A look into concealed carry, policy at UCCS

April 17, 2018

Sarah Bubke

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A recent bill that would have allowed individuals in the state to conceal carry a firearm without a permit was rejected in the Colorado State House.

    Colorado law already states that it is illegal to carry a gun on a K-12, college or university campus without a concealed carry permit.

    “That’s what really frames our mindset on what the Second Amendment looks like because we aren’t allowed to allow people without a concealed carry permit on campus by state law,” said Marc Pino, executive director of Public Safety and chief of police.

    Current CU policy allows anyone with a valid permit to conceal carry on campus. However, carrying a firearm on any CU campus without a concealed carry permit is prohibited.

    “The (CU Board of Regents) policy is the policy for all of the campuses. Each campus can then institute their own policy on their campus, but pretty much UCCS refers to the regent policy,” said Pino.

    The regent policy came about after a Colorado Supreme Court ruling in 2012. Previously, the CU system banned conceal carry on CU campuses.

    “I think that it’s an important distinction to make because it wasn’t a decision to allow it to happen; it was a court ruling that forced the university to allow it,” said Pino.

    Concealed carry permits are issued through the county sheriff. Applicants must attend a training where they demonstrate that they are proficient with a firearm and pass a test about the state gun laws.

    After an individual completes those steps, they submit their application and the county sheriff conducts an additional background check.

    “The method that you would have to go through to get a permit is a lot more extensive than what the background check is to purchase a firearm,” said Pino.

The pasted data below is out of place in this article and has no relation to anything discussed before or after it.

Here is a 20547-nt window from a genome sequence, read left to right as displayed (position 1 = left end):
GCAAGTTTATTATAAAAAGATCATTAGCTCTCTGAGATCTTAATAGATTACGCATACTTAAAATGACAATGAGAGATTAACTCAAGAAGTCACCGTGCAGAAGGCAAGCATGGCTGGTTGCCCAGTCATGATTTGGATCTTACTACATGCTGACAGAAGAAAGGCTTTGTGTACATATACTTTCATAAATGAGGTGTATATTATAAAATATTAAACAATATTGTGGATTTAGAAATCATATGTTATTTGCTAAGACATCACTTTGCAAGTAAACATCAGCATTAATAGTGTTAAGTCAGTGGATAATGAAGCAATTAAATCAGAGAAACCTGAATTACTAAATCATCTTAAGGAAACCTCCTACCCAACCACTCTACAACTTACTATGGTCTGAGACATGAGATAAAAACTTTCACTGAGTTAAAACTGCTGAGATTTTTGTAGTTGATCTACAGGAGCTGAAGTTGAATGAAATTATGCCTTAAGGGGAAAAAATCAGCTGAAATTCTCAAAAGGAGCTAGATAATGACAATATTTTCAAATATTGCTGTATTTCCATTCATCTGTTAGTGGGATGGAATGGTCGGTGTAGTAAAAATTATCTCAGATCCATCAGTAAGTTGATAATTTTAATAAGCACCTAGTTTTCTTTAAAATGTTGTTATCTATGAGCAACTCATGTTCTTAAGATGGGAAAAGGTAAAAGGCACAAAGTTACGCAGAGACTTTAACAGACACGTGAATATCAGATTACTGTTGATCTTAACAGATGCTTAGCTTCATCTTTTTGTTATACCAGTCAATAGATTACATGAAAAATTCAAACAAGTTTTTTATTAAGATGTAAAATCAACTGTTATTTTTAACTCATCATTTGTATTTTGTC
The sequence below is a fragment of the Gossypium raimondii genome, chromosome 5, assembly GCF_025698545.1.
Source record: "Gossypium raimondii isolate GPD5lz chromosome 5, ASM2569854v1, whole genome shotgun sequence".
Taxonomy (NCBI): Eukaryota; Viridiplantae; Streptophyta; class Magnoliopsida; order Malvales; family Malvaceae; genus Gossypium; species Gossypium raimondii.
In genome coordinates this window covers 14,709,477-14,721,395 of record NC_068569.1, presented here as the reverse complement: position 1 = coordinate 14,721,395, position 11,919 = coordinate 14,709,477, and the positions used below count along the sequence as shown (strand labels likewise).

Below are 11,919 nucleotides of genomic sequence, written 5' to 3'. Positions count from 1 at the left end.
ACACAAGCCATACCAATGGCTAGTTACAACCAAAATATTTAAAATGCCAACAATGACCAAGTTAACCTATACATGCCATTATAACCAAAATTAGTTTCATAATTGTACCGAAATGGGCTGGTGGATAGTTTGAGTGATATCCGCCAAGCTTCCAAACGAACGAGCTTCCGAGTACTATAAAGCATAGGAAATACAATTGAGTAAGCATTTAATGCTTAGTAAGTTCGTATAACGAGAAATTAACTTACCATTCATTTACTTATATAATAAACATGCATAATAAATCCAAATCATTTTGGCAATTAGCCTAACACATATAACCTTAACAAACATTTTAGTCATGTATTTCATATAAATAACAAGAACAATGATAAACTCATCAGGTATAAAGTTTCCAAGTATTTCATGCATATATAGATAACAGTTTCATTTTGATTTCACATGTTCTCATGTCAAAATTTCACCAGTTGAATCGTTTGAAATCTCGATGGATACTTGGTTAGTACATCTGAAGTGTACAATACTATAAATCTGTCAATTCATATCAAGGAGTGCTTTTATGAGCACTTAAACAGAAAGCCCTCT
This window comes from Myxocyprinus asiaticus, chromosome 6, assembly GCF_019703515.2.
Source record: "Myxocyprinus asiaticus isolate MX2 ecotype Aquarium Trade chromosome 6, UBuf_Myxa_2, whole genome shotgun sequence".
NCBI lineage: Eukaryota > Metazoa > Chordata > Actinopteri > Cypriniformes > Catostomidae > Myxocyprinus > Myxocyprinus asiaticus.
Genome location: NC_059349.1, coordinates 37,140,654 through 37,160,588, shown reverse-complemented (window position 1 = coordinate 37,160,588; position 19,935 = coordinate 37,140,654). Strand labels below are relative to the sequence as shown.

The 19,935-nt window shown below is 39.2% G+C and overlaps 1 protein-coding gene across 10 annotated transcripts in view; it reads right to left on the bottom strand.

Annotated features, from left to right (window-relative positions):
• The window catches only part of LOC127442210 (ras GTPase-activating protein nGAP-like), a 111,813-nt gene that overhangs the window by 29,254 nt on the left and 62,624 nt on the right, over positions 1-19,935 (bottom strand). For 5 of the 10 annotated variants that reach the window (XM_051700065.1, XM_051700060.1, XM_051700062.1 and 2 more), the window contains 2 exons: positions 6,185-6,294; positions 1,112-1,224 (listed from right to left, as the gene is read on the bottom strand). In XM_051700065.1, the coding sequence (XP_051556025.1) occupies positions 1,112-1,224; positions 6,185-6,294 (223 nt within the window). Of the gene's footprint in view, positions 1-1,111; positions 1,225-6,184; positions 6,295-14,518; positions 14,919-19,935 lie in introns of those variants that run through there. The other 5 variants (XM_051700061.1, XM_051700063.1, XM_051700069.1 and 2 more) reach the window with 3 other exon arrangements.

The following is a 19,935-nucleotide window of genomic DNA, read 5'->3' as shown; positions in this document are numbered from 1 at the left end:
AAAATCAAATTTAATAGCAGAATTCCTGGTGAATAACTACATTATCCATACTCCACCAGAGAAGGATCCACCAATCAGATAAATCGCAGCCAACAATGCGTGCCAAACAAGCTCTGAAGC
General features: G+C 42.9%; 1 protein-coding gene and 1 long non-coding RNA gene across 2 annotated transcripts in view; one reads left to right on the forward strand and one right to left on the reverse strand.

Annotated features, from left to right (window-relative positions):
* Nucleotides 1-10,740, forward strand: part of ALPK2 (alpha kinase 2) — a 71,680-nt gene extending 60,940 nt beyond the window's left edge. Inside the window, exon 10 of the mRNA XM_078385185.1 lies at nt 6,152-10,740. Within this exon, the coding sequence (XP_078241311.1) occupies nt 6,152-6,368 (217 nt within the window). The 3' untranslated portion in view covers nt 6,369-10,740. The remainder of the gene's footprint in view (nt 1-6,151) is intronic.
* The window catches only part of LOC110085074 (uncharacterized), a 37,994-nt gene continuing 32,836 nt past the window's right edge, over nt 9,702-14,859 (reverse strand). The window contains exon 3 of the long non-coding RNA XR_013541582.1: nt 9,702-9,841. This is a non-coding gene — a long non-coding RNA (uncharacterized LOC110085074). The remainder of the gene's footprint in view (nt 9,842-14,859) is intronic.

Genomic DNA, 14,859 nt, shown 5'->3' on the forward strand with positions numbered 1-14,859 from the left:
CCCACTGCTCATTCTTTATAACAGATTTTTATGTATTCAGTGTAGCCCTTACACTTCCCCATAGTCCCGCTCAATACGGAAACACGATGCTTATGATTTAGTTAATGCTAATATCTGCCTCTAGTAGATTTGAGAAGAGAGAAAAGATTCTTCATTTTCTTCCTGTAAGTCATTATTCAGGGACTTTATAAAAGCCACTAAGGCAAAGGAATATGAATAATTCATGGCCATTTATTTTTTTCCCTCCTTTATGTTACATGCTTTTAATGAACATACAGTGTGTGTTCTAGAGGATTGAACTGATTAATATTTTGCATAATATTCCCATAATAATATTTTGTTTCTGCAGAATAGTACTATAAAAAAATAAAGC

According to Pino, it’s difficult to know how the proposed law would have affected UCCS because no one under the age of 21 is allowed to own a handgun, and the type of firearm that would be affected by the law.

    “The majority of our population, especially our live-in campus population, our resident students, typically aren’t of the age of 21. So, it wouldn’t have increased to the full student body as a population who would could potentially have concealed weapons on them at any given time,” said Pino.

   The intent of requiring permits to conceal carry is to protect people, said Pino.

    “Really what it does is create an additional step in terms of making sure that people who are carrying concealed weapons are not a danger to the community,” said Pino.

Students on campus have varied opinions on concealed carry. Junior marketing major Mitchell Cockell is not in favor of the policy.

    “I don’t see any benefit coming from that. We have police officers on campus for that purpose,” he said. “I don’t think that the solution to a security problem is putting guns in the hands of people who might not necessarily be trained in combat situations.”